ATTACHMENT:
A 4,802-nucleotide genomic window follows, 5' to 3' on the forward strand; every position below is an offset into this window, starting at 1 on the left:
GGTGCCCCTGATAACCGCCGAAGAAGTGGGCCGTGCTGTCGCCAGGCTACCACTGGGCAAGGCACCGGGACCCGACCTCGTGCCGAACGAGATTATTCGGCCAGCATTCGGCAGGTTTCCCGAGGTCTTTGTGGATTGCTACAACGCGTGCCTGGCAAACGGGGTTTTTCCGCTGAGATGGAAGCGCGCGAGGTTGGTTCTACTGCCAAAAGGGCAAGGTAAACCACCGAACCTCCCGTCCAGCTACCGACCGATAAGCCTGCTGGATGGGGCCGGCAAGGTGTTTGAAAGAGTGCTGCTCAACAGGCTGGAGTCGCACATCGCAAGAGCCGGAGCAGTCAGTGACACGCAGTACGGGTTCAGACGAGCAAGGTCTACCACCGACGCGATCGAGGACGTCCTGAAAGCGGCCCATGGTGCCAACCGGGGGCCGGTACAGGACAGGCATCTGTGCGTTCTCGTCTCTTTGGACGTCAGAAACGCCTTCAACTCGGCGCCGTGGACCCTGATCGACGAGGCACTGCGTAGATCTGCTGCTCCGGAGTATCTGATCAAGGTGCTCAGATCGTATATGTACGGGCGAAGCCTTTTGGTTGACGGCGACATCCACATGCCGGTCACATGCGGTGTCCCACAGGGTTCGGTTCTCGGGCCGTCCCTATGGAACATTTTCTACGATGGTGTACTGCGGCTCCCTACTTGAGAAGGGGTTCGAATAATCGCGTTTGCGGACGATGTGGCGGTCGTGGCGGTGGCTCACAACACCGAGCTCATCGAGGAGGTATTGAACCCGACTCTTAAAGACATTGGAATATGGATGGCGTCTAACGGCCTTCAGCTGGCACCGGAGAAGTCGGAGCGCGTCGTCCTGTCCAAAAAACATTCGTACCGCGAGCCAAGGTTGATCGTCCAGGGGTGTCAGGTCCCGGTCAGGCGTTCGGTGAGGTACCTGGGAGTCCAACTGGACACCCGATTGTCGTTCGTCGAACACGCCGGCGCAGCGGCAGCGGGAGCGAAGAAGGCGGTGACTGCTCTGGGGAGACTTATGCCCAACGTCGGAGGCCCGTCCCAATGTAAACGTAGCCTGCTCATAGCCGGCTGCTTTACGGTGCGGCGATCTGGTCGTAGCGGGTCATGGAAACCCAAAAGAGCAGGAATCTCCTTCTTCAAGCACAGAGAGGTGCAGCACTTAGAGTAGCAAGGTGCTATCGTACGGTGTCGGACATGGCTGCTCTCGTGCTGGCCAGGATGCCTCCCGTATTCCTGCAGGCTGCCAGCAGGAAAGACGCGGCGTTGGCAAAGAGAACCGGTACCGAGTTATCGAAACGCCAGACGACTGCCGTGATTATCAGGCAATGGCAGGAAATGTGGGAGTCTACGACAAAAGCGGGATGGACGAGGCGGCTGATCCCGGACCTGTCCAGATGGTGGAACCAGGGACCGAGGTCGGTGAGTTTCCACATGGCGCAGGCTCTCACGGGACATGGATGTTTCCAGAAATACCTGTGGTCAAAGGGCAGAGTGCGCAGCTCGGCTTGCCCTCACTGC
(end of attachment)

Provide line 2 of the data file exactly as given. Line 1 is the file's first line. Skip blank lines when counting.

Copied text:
GGTGCCCCTGATAACCGCCGAAGAAGTGGGCCGTGCTGTCGCCAGGCTACCACTGGGCAAGGCACCGGGACCCGACCTCGTGCCGAACGAGATTATTCGGCCAGCATTCGGCAGGTTTCCCGAGGTCTTTGTGGATTGCTACAACGCGTGCCTGGCAAACGGGGTTTTTCCGCTGAGATGGAAGCGCGCGAGGTTGGTTCTACTGCCAAAAGGGCAAGGTAAACCACCGAACCTCCCGTCCAGCTACCGACCGATAAGCCTGCTGGATGGGGCCGGCAAGGTGTTTGAAAGAGTGCTGCTCAACAGGCTGGAGTCGCACATCGCAAGAGCCGGAGCAGTCAGTGACACGCAGTACGGGTTCAGACGAGCAAGGTCTACCACCGACGCGATCGAGGACGTCCTGAAAGCGGCCCATGGTGCCAACCGGGGGCCGGTACAGGACAGGCATCTGTGCGTTCTCGTCTCTTTGGACGTCAGAAACGCCTTCAACTCGGCGCCGTGGACCCTGATCGACGAGGCACTGCGTAGATCTGCTGCTCCGGAGTATCTGATCAAGGTGCTCAGATCGTATATGTACGGGCGAAGCCTTTTGGTTGACGGCGACATCCACATGCCGGTCACATGCGGTGTCCCACAGGGTTCGGTTCTCGGGCCGTCCCTATGGAACATTTTCTACGATGGTGTACTGCGGCTCCCTACTTGAGAAGGGGTTCGAATAATCGCGTTTGCGGACGATGTGGCGGTCGTGGCGGTGGCTCACAACACCGAGCTCATCGAGGAGGTATTGAACCCGACTCTTAAAGACATTGGAATATGGATGGCGTCTAACGGCCTTCAGCTGGCACCGGAGAAGTCGGAGCGCGTCGTCCTGTCCAAAAAACATTCGTACCGCGAGCCAAGGTTGATCGTCCAGGGGTGTCAGGTCCCGGTCAGGCGTTCGGTGAGGTACCTGGGAGTCCAACTGGACACCCGATTGTCGTTCGTCGAACACGCCGGCGCAGCGGCAGCGGGAGCGAAGAAGGCGGTGACTGCTCTGGGGAGACTTATGCCCAACGTCGGAGGCCCGTCCCAATGTAAACGTAGCCTGCTCATAGCCGGCTGCTTTACGGTGCGGCGATCTGGTCGTAGCGGGTCATGGAAACCCAAAAGAGCAGGAATCTCCTTCTTCAAGCACAGAGAGGTGCAGCACTTAGAGTAGCAAGGTGCTATCGTACGGTGTCGGACATGGCTGCTCTCGTGCTGGCCAGGATGCCTCCCGTATTCCTGCAGGCTGCCAGCAGGAAAGACGCGGCGTTGGCAAAGAGAACCGGTACCGAGTTATCGAAACGCCAGACGACTGCCGTGATTATCAGGCAATGGCAGGAAATGTGGGAGTCTACGACAAAAGCGGGATGGACGAGGCGGCTGATCCCGGACCTGTCCAGATGGTGGAACCAGGGACCGAGGTCGGTGAGTTTCCACATGGCGCAGGCTCTCACGGGACATGGATGTTTCCAGAAATACCTGTGGTCAAAGGGCAGAGTGCGCAGCTCGGCTTGCCCTCACTGC